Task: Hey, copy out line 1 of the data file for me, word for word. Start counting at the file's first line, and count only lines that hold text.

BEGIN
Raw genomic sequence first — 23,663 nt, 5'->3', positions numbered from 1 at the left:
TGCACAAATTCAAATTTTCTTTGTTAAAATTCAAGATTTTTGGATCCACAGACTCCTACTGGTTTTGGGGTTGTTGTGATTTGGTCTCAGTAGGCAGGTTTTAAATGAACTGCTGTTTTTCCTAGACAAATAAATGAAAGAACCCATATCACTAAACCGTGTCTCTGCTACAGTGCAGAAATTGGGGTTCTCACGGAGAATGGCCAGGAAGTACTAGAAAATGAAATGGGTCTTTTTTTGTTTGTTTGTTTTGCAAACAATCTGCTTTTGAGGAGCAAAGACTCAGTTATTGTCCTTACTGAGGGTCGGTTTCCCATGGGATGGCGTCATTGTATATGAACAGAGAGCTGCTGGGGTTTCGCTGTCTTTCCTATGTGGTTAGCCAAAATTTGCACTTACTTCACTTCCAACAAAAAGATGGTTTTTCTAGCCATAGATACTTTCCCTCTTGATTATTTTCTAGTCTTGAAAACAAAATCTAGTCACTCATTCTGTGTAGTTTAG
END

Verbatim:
Raw genomic sequence first — 23,663 nt, 5'->3', positions numbered from 1 at the left: